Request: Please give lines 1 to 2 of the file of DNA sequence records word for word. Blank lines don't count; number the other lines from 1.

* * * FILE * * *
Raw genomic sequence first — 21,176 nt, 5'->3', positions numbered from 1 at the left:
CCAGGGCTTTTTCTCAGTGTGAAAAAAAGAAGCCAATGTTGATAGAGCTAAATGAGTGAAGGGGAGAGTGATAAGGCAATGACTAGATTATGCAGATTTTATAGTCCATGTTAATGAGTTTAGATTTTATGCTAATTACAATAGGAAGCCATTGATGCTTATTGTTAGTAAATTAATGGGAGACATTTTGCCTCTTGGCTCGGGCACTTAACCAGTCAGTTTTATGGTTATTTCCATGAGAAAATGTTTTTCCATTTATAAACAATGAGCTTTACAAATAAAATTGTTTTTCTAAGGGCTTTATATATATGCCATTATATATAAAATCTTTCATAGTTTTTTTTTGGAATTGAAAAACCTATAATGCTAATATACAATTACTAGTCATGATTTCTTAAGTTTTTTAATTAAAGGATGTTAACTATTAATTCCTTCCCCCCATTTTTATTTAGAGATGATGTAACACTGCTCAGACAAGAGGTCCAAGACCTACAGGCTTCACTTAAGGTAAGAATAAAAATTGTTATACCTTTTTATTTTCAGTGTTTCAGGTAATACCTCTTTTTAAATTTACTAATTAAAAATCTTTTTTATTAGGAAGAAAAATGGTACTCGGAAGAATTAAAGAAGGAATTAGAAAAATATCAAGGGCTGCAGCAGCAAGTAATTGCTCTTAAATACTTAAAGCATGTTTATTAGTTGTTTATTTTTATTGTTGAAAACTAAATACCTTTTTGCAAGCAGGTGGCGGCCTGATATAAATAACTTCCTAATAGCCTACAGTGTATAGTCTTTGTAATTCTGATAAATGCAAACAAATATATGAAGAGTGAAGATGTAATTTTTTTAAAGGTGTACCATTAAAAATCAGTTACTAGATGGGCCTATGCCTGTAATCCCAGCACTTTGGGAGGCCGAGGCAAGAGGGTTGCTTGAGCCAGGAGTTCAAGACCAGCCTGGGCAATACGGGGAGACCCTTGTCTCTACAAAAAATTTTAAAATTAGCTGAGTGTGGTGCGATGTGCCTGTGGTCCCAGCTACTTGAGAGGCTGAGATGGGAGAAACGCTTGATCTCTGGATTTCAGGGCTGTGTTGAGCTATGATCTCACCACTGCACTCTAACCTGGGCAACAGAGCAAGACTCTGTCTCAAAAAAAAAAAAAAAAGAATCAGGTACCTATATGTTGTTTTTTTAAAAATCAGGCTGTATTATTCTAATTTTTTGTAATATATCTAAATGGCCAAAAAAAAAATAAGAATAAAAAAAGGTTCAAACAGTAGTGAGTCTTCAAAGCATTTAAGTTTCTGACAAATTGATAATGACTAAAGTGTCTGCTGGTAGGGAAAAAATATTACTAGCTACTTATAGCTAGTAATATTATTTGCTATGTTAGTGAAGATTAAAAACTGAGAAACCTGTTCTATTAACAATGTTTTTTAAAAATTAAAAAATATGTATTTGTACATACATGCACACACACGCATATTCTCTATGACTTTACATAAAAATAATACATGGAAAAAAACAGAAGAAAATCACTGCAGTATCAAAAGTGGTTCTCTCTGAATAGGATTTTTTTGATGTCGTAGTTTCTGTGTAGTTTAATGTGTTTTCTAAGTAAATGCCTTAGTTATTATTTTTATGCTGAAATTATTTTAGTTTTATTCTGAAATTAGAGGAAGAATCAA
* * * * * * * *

Raw genomic sequence first — 21,176 nt, 5'->3', positions numbered from 1 at the left:
CCAGGGCTTTTTCTCAGTGTGAAAAAAAGAAGCCAATGTTGATAGAGCTAAATGAGTGAAGGGGAGAGTGATAAGGCAATGACTAGATTATGCAGATTTTATAGTCCATGTTAATGAGTTTAGATTTTATGCTAATTACAATAGGAAGCCATTGATGCTTATTGTTAGTAAATTAATGGGAGACATTTTGCCTCTTGGCTCGGGCACTTAACCAGTCAGTTTTATGGTTATTTCCATGAGAAAATGTTTTTCCATTTATAAACAATGAGCTTTACAAATAAAATTGTTTTTCTAAGGGCTTTATATATATGCCATTATATATAAAATCTTTCATAGTTTTTTTTTGGAATTGAAAAACCTATAATGCTAATATACAATTACTAGTCATGATTTCTTAAGTTTTTTAATTAAAGGATGTTAACTATTAATTCCTTCCCCCCATTTTTATTTAGAGATGATGTAACACTGCTCAGACAAGAGGTCCAAGACCTACAGGCTTCACTTAAGGTAAGAATAAAAATTGTTATACCTTTTTATTTTCAGTGTTTCAGGTAATACCTCTTTTTAAATTTACTAATTAAAAATCTTTTTTATTAGGAAGAAAAATGGTACTCGGAAGAATTAAAGAAGGAATTAGAAAAATATCAAGGGCTGCAGCAGCAAGTAATTGCTCTTAAATACTTAAAGCATGTTTATTAGTTGTTTATTTTTATTGTTGAAAACTAAATACCTTTTTGCAAGCAGGTGGCGGCCTGATATAAATAACTTCCTAATAGCCTACAGTGTATAGTCTTTGTAATTCTGATAAATGCAAACAAATATATGAAGAGTGAAGATGTAATTTTTTTAAAGGTGTACCATTAAAAATCAGTTACTAGATGGGCCTATGCCTGTAATCCCAGCACTTTGGGAGGCCGAGGCAAGAGGGTTGCTTGAGCCAGGAGTTCAAGACCAGCCTGGGCAATACGGGGAGACCCTTGTCTCTACAAAAAATTTTAAAATTAGCTGAGTGTGGTGCGATGTGCCTGTGGTCCCAGCTACTTGAGAGGCTGAGATGGGAGAAACGCTTGATCTCTGGATTTCAGGGCTGTGTTGAGCTATGATCTCACCACTGCACTCTAACCTGGGCAACAGAGCAAGACTCTGTCTCAAAAAAAAAAAAAAAAGAATCAGGTACCTATATGTTGTTTTTTTAAAAATCAGGCTGTATTATTCTAATTTTTTGTAATATATCTAAATGGCCAAAAAAAAAATAAGAATAAAAAAAGGTTCAAACAGTAGTGAGTCTTCAAAGCATTTAAGTTTCTGACAAATTGATAATGACTAAAGTGTCTGCTGGTAGGGAAAAAATATTACTAGCTACTTATAGCTAGTAATATTATTTGCTATGTTAGTGAAGATTAAAAACTGAGAAACCTGTTCTATTAACAATGTTTTTTAAAAATTAAAAAATATGTATTTGTACATACATGCACACACACGCATATTCTCTATGACTTTACATAAAAATAATACATGGAAAAAAACAGAAGAAAATCACTGCAGTATCAAAAGTGGTTCTCTCTGAATAGGATTTTTTTGATGTCGTAGTTTCTGTGTAGTTTAATGTGTTTTCTAAGTAAATGCCTTAGTTATTATTTTTATGCTGAAATTATTTTAGTTTTATTCTGAAATTAGAGGAAGAATCAA